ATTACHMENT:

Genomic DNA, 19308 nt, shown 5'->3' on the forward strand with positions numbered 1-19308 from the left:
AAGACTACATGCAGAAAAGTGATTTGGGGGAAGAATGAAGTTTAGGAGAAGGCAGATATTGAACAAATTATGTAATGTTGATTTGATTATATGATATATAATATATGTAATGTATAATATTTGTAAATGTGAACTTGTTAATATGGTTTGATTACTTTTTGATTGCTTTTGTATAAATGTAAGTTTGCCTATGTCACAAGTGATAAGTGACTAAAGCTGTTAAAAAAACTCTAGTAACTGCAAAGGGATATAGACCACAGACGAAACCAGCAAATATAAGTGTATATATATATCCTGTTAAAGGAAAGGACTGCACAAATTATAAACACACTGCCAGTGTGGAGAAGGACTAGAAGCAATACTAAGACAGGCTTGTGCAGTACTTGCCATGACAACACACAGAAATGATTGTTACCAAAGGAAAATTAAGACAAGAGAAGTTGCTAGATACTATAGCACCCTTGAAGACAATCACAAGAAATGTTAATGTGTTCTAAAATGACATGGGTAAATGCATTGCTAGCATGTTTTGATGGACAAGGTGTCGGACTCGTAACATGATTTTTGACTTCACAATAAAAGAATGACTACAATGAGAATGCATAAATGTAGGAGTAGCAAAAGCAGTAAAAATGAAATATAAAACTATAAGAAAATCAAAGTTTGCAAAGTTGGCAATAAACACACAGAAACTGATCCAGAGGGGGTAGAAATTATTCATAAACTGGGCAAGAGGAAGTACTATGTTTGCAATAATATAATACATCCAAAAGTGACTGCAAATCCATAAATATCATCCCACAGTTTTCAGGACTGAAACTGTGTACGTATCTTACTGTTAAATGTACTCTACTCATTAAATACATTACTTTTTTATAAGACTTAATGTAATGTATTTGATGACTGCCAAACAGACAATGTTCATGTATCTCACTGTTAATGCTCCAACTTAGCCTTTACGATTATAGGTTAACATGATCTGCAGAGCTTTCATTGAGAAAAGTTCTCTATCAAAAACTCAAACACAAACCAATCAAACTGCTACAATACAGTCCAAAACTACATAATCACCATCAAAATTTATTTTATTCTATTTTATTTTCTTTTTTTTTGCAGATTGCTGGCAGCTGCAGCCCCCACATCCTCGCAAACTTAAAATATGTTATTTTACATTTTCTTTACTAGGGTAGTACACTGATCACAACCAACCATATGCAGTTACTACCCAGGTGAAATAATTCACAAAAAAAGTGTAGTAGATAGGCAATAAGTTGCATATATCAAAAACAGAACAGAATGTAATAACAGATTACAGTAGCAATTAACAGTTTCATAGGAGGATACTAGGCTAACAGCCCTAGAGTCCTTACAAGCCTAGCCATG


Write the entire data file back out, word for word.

Genomic DNA, 19308 nt, shown 5'->3' on the forward strand with positions numbered 1-19308 from the left:
AAGACTACATGCAGAAAAGTGATTTGGGGGAAGAATGAAGTTTAGGAGAAGGCAGATATTGAACAAATTATGTAATGTTGATTTGATTATATGATATATAATATATGTAATGTATAATATTTGTAAATGTGAACTTGTTAATATGGTTTGATTACTTTTTGATTGCTTTTGTATAAATGTAAGTTTGCCTATGTCACAAGTGATAAGTGACTAAAGCTGTTAAAAAAACTCTAGTAACTGCAAAGGGATATAGACCACAGACGAAACCAGCAAATATAAGTGTATATATATATCCTGTTAAAGGAAAGGACTGCACAAATTATAAACACACTGCCAGTGTGGAGAAGGACTAGAAGCAATACTAAGACAGGCTTGTGCAGTACTTGCCATGACAACACACAGAAATGATTGTTACCAAAGGAAAATTAAGACAAGAGAAGTTGCTAGATACTATAGCACCCTTGAAGACAATCACAAGAAATGTTAATGTGTTCTAAAATGACATGGGTAAATGCATTGCTAGCATGTTTTGATGGACAAGGTGTCGGACTCGTAACATGATTTTTGACTTCACAATAAAAGAATGACTACAATGAGAATGCATAAATGTAGGAGTAGCAAAAGCAGTAAAAATGAAATATAAAACTATAAGAAAATCAAAGTTTGCAAAGTTGGCAATAAACACACAGAAACTGATCCAGAGGGGGTAGAAATTATTCATAAACTGGGCAAGAGGAAGTACTATGTTTGCAATAATATAATACATCCAAAAGTGACTGCAAATCCATAAATATCATCCCACAGTTTTCAGGACTGAAACTGTGTACGTATCTTACTGTTAAATGTACTCTACTCATTAAATACATTACTTTTTTATAAGACTTAATGTAATGTATTTGATGACTGCCAAACAGACAATGTTCATGTATCTCACTGTTAATGCTCCAACTTAGCCTTTACGATTATAGGTTAACATGATCTGCAGAGCTTTCATTGAGAAAAGTTCTCTATCAAAAACTCAAACACAAACCAATCAAACTGCTACAATACAGTCCAAAACTACATAATCACCATCAAAATTTATTTTATTCTATTTTATTTTCTTTTTTTTTGCAGATTGCTGGCAGCTGCAGCCCCCACATCCTCGCAAACTTAAAATATGTTATTTTACATTTTCTTTACTAGGGTAGTACACTGATCACAACCAACCATATGCAGTTACTACCCAGGTGAAATAATTCACAAAAAAAGTGTAGTAGATAGGCAATAAGTTGCATATATCAAAAACAGAACAGAATGTAATAACAGATTACAGTAGCAATTAACAGTTTCATAGGAGGATACTAGGCTAACAGCCCTAGAGTCCTTACAAGCCTAGCCATG